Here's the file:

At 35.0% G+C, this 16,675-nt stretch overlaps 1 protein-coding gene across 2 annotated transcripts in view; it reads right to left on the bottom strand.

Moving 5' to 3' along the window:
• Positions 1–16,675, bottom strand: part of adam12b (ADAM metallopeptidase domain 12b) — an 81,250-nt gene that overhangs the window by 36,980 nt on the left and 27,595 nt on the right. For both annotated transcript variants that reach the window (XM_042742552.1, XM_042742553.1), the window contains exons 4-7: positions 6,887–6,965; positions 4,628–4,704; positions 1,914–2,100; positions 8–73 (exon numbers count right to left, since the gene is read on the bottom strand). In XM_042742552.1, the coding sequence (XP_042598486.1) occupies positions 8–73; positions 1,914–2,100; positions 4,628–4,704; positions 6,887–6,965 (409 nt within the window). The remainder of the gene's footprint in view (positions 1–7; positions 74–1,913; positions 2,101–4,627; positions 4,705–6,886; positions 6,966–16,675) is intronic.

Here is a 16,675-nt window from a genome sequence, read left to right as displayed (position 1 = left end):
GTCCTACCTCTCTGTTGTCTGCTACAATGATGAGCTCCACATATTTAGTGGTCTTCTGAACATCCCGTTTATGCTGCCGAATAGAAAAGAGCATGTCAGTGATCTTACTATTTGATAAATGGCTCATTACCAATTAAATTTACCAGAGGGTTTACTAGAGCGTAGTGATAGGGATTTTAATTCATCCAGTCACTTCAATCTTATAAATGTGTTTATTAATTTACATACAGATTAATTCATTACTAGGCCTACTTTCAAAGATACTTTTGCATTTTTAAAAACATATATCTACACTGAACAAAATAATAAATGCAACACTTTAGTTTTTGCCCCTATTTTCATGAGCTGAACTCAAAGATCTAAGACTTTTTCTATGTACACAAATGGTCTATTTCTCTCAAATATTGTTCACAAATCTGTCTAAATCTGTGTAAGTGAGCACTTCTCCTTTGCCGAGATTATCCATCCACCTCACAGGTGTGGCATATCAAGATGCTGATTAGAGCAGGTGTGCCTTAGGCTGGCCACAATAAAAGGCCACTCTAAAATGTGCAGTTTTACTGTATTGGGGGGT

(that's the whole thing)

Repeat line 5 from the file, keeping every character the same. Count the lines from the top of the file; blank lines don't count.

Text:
GTCCTACCTCTCTGTTGTCTGCTACAATGATGAGCTCCACATATTTAGTGGTCTTCTGAACATCCCGTTTATGCTGCCGAATAGAAAAGAGCATGTCAGTGATCTTACTATTTGATAAATGGCTCATTACCAATTAAATTTACCAGAGGGTTTACTAGAGCGTAGTGATAGGGATTTTAATTCATCCAGTCACTTCAATCTTATAAATGTGTTTATTAATTTACATACAGATTAATTCATTACTAGGCCTACTTTCAAAGATACTTTTGCATTTTTAAAAACATATATCTACACTGAACAAAATAATAAATGCAACACTTTAGTTTTTGCCCCTATTTTCATGAGCTGAACTCAAAGATCTAAGACTTTTTCTATGTACACAAATGGTCTATTTCTCTCAAATATTGTTCACAAATCTGTCTAAATCTGTGTAAGTGAGCACTTCTCCTTTGCCGAGATTATCCATCCACCTCACAGGTGTGGCATATCAAGATGCTGATTAGAGCAGGTGTGCCTTAGGCTGGCCACAATAAAAGGCCACTCTAAAATGTGCAGTTTTACTGTATTGGGGGGT